Home Artificial Intelligence A Teacher Rubric and Checklist for Assessing AI Tools

A Teacher Rubric and Checklist for Assessing AI Tools

by Dr. Bruce Ellis
Diverse group of educators discussing an AI tool on a laptop in a modern, colorful classroom

In the ever-evolving world of education, the integration of artificial intelligence (AI) tools in classrooms has become increasingly prominent. As an educator, it’s essential to navigate this landscape with a critical eye. The tools we choose can significantly impact the quality of education we deliver and the safety of the students we nurture.

The Importance of Assessing AI Tools

Imagine walking into a classroom equipped with the latest AI technology. It sounds exciting, right? But here’s the catch: just like apps and other teaching tools, not all AI tools are created equal. Some may align perfectly with your curriculum, while others might fall short in engaging your students or safeguarding their data. That’s why a thorough assessment of these tools before introducing them to your classroom is crucial.

Think of it as a bridge between technology and education. On one side, we have the potential of AI to transform learning experiences, making them more interactive, personalized, and efficient. On the other side, there are valid concerns about student privacy, data security, and the relevance of these tools to your specific educational objectives.

By evaluating AI tools beforehand, you ensure that you’re not just jumping on the tech bandwagon but making an informed choice that enhances your teaching and benefits your students. It’s about finding that perfect match where technology meets pedagogy.

Criteria for Evaluation

To simplify this evaluation process, we’ve developed a practical checklist with three levels of quality: great, good, and poor. We also made a rubric with each criterion more clearly spelled out. This rubric breaks down the key criteria to consider, making it easy for any educator, regardless of how tech-savvy they are, to make informed decisions. You can download a PDF of the Rubric and Checklist to use and share. We highlight four categories of criteria to guide you in your assessment of the AI tool you are considering: relevancy, student data privacy, ease of learning, and support.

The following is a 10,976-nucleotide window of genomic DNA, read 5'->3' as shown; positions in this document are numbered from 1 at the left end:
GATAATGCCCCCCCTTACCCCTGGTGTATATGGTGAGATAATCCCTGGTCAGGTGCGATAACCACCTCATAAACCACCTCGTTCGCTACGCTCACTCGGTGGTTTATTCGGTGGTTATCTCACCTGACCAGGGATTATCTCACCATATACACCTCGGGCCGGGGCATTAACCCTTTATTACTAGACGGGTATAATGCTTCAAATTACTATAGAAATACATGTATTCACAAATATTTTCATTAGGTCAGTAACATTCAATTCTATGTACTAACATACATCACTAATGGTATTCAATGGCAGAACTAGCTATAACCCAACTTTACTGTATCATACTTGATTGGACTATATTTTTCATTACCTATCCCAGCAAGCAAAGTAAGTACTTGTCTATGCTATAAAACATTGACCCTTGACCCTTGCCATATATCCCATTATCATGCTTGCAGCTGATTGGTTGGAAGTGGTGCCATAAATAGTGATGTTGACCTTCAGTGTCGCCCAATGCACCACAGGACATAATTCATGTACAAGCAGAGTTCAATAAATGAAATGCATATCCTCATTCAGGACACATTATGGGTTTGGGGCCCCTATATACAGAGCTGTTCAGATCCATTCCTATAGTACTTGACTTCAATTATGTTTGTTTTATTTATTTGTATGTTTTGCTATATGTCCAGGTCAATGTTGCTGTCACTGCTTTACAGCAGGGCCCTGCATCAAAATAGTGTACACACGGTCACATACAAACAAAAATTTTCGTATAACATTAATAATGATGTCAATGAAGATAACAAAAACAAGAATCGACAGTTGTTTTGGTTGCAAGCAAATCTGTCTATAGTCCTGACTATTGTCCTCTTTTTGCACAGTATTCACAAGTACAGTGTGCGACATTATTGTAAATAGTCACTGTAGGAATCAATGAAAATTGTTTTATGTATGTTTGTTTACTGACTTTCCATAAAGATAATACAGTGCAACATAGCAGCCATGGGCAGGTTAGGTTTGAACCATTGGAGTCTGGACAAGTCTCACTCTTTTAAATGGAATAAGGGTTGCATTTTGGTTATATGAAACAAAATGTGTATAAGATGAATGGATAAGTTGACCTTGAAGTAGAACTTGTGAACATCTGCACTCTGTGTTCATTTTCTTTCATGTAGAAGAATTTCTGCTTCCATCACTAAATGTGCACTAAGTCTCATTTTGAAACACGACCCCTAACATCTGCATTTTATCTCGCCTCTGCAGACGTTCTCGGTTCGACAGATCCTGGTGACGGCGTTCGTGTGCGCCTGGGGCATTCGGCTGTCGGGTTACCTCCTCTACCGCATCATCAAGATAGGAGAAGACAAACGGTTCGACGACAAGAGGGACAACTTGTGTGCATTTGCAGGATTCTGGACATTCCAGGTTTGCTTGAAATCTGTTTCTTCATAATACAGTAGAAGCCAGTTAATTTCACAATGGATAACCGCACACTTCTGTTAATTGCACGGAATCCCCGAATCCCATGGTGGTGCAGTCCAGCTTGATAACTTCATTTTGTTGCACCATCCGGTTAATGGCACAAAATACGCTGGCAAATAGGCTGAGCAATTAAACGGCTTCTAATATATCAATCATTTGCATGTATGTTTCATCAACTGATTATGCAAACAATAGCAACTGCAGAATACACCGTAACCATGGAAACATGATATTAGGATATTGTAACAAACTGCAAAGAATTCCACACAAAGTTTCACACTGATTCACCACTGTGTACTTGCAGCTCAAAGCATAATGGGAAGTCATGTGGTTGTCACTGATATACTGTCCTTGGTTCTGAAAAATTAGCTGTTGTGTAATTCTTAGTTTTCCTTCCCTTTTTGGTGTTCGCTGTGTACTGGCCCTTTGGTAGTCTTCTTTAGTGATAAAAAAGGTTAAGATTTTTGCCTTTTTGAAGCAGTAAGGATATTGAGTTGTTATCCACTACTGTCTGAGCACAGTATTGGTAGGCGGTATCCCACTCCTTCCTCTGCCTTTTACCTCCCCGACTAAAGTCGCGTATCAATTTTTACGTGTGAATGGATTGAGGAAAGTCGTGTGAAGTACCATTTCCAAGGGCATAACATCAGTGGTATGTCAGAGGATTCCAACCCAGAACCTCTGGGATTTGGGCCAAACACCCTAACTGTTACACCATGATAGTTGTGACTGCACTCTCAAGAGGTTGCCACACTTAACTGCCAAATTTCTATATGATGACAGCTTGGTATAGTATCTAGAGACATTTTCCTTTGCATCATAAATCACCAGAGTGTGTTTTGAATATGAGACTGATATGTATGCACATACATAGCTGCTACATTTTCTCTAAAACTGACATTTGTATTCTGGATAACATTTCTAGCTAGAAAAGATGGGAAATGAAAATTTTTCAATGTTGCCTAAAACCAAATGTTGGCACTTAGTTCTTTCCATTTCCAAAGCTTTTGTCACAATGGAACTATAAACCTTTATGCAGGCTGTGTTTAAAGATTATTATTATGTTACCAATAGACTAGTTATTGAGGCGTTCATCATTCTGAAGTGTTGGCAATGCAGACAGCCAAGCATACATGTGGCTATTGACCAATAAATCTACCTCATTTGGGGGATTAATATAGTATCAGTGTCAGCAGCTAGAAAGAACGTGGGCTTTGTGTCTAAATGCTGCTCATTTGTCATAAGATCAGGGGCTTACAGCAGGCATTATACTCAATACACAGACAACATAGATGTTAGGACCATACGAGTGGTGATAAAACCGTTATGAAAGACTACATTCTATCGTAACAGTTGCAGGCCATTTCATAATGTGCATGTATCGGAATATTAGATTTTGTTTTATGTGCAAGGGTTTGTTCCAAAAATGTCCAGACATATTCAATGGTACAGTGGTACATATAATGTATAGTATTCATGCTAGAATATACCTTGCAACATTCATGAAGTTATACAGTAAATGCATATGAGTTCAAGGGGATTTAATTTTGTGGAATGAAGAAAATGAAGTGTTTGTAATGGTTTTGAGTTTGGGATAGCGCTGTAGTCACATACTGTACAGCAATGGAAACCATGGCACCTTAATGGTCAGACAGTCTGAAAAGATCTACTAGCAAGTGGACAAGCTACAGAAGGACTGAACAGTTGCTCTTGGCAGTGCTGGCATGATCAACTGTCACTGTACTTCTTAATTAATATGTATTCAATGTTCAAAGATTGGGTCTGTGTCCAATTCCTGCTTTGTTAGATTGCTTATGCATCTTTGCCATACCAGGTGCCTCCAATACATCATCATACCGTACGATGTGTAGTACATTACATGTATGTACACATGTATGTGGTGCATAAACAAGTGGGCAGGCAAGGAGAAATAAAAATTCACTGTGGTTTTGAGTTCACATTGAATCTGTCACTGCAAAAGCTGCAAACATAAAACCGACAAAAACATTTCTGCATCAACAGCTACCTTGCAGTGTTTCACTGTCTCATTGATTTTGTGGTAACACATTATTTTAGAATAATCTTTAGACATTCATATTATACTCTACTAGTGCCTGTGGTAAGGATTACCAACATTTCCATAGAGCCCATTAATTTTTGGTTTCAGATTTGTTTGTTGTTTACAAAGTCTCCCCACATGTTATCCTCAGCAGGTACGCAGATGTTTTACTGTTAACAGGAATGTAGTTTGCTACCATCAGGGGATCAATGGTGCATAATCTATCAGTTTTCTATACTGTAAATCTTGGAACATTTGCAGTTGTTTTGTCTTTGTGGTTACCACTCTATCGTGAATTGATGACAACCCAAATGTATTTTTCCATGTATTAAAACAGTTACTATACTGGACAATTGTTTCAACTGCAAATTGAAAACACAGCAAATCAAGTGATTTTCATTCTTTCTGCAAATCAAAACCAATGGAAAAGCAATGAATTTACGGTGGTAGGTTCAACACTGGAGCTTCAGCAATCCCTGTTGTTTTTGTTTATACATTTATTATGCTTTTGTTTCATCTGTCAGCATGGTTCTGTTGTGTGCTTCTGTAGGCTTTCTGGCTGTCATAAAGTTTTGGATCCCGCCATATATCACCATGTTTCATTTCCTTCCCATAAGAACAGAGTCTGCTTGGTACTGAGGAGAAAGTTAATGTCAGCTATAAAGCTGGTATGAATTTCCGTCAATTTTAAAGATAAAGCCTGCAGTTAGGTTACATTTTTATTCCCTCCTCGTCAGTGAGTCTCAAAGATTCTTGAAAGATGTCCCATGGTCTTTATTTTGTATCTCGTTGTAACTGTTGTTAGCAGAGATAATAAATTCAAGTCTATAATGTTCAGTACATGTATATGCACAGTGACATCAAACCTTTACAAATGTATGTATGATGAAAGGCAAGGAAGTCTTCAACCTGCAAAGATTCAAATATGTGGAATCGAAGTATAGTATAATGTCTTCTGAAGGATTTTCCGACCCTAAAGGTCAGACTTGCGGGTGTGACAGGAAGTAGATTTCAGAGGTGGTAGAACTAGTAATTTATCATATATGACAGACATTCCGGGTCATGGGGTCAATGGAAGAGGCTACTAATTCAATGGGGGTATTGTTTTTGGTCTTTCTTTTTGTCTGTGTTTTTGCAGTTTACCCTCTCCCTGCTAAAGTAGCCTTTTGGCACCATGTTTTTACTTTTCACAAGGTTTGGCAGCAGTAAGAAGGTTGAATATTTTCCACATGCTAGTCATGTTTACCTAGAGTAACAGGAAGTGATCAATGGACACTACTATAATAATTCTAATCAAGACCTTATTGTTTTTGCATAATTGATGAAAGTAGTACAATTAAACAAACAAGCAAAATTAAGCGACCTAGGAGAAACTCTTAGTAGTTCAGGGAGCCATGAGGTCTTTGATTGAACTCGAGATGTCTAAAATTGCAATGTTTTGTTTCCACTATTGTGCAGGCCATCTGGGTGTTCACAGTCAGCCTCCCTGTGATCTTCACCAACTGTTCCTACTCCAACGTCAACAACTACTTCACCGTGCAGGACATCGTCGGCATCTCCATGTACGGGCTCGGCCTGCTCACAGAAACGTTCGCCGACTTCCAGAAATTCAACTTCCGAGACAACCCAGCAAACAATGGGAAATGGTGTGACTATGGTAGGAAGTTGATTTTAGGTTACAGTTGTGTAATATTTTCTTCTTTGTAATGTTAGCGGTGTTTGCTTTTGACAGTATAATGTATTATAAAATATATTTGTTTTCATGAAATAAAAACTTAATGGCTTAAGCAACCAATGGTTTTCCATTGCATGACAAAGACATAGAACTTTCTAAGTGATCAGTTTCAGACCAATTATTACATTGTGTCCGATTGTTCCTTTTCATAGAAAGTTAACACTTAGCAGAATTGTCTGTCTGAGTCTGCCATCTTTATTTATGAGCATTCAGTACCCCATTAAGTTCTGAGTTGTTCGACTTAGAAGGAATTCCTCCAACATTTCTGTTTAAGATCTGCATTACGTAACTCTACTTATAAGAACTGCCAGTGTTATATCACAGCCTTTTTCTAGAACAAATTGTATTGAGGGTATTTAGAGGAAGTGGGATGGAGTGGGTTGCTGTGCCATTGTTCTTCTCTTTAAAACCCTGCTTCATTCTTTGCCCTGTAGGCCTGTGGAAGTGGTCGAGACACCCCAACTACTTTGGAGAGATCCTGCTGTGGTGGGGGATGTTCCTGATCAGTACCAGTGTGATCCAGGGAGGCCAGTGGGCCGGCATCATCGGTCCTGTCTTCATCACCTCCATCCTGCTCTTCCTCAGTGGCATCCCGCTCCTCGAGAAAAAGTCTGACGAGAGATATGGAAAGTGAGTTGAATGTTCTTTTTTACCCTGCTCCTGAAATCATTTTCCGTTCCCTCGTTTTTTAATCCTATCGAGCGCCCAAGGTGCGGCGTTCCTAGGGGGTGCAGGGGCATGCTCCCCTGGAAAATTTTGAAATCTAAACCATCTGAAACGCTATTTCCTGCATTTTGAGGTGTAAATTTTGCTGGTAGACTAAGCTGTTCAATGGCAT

For relevancy, we need to consider how well the tool aligns with your curriculum. Does it cater to the age and developmental stage of your students? Is it engaging enough to keep your students interested? Does the tool help students accomplish learning objectives and gain new skills? Additionally, how does it support differentiation and instruction in your subject or content area?

Data Privacy

In regards to student data privacy, which is a big one, it’s important to identify if the tool has a clear policy on how it collects, uses, and protects student data. It should also comply with laws like FERPA, COPPA, and GDPR to ensure student safety. Because this category can be intimidating, you may need to touch base with your technology department for help in evaluating the tool. They can help provide valuable insight and possibly offer other AI tool recommendations that are safer and yet accomplish the same task as the tool you are investigating.

Ease of Use

Next, we take a look at how easy it is to learn how to use the tool. I’m sure things are still like they were when I was in the classroom – not enough time to get everything done. Therefore, the tool should be user-friendly for both you and your students. A steep learning curve can be a significant hindrance and disrupt even the best instructional activities. The goal is for the tool to help you save time and your students learn without having to focus on the tool itself so much.


Finally, support is considered. Good support can be a lifesaver. Look for tools that offer comprehensive tutorials, responsive customer support, and have an active community or forum for additional help. This is even more important if you don’t have a team at your location with whom you can bounce ideas off and ask for their input on different features of the tool. Additionally, it can be helpful if the tool offers a resource library of materials for added support.

Two documents side by side for evaluating artificial intelligence tools in education. The left document is titled "Assessing AI for Classroom Use Rubric" with criteria rated as 'Great', 'Good', and 'Poor'. The right document is a checklist titled "Assessing AI for Classroom Use Checklist" with 'Yes', 'Kinda', and 'No' options for criteria assessment.